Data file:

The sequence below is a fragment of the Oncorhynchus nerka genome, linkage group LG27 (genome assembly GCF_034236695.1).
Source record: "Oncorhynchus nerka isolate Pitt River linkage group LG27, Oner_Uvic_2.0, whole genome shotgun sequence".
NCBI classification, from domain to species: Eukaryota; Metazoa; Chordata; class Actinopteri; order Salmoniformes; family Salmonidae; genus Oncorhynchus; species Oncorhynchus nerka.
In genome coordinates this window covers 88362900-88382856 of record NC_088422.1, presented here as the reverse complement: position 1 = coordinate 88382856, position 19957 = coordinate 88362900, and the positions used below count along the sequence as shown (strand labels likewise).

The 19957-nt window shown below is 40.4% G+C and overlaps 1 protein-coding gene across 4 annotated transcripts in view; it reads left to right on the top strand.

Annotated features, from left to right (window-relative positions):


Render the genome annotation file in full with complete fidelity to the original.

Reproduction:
The sequence below is a fragment of the Oncorhynchus nerka genome, linkage group LG27 (genome assembly GCF_034236695.1).
Source record: "Oncorhynchus nerka isolate Pitt River linkage group LG27, Oner_Uvic_2.0, whole genome shotgun sequence".
NCBI classification, from domain to species: Eukaryota; Metazoa; Chordata; class Actinopteri; order Salmoniformes; family Salmonidae; genus Oncorhynchus; species Oncorhynchus nerka.
In genome coordinates this window covers 88362900-88382856 of record NC_088422.1, presented here as the reverse complement: position 1 = coordinate 88382856, position 19957 = coordinate 88362900, and the positions used below count along the sequence as shown (strand labels likewise).

The 19957-nt window shown below is 40.4% G+C and overlaps 1 protein-coding gene across 4 annotated transcripts in view; it reads left to right on the top strand.

Annotated features, from left to right (window-relative positions):